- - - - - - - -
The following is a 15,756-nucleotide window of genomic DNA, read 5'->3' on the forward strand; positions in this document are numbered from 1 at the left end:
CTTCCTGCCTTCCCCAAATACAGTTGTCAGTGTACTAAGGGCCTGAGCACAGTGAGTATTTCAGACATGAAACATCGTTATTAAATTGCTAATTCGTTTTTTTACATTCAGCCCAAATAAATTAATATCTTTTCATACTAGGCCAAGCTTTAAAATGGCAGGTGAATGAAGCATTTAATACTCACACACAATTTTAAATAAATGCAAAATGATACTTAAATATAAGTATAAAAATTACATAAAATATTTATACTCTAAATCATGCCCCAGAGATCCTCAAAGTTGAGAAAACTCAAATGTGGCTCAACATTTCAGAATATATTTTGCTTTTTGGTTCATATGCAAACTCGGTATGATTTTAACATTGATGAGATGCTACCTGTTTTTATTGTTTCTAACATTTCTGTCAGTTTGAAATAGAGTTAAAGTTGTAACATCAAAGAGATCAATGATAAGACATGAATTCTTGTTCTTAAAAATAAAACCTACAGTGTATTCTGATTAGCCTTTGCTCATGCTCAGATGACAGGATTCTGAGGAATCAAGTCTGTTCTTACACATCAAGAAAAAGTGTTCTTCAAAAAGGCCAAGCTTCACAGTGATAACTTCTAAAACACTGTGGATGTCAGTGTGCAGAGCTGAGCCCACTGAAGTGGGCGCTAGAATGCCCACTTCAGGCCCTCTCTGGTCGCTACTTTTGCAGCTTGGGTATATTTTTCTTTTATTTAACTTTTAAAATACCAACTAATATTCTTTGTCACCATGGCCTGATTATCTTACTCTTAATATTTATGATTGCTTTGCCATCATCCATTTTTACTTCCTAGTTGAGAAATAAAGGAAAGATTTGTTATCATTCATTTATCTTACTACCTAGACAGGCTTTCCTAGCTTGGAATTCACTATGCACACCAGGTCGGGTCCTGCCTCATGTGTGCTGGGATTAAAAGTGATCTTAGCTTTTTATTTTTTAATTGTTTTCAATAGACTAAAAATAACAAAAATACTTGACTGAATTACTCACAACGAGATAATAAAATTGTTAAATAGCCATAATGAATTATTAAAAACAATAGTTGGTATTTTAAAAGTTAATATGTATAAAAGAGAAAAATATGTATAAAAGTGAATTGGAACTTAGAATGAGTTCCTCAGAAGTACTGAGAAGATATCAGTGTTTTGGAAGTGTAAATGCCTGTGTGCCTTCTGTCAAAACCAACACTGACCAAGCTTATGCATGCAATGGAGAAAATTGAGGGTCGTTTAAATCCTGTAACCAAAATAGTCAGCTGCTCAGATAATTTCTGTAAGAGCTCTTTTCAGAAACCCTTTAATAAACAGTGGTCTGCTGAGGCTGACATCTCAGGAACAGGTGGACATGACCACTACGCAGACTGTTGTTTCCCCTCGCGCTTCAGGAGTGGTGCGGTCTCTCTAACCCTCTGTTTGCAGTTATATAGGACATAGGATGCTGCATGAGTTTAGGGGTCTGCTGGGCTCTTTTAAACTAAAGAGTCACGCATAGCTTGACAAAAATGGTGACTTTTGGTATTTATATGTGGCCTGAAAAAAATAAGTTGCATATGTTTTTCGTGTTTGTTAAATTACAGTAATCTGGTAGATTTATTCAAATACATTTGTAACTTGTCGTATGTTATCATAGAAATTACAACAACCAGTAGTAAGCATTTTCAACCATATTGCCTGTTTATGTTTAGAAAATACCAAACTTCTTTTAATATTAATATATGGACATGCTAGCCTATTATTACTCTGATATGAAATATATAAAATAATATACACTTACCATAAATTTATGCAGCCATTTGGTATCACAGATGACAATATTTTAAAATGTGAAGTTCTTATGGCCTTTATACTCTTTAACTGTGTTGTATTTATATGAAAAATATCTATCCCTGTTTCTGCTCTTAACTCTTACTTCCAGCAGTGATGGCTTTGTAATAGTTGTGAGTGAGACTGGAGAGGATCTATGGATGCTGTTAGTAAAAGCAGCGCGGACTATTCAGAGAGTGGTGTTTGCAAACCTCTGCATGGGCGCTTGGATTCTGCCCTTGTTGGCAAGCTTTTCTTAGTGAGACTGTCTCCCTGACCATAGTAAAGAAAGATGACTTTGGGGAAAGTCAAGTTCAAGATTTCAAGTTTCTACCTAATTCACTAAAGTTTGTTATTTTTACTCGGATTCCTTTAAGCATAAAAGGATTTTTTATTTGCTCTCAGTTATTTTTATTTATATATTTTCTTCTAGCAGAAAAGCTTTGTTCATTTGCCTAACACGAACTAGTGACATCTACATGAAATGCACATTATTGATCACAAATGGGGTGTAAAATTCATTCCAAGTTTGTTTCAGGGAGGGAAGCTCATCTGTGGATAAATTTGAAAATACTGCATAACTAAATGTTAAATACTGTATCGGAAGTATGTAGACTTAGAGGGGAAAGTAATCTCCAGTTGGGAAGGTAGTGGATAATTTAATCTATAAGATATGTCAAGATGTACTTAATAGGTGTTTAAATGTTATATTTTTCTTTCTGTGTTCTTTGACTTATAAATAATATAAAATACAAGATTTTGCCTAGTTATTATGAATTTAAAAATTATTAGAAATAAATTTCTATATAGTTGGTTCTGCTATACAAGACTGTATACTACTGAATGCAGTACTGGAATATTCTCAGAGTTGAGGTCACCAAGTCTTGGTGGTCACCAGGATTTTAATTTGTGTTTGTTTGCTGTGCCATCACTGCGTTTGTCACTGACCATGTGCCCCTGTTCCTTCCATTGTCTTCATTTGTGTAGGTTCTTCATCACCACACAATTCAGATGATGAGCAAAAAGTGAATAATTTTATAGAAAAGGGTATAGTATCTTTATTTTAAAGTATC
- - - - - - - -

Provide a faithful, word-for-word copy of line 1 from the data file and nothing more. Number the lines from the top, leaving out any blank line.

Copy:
The following is a 15,756-nucleotide window of genomic DNA, read 5'->3' on the forward strand; positions in this document are numbered from 1 at the left end: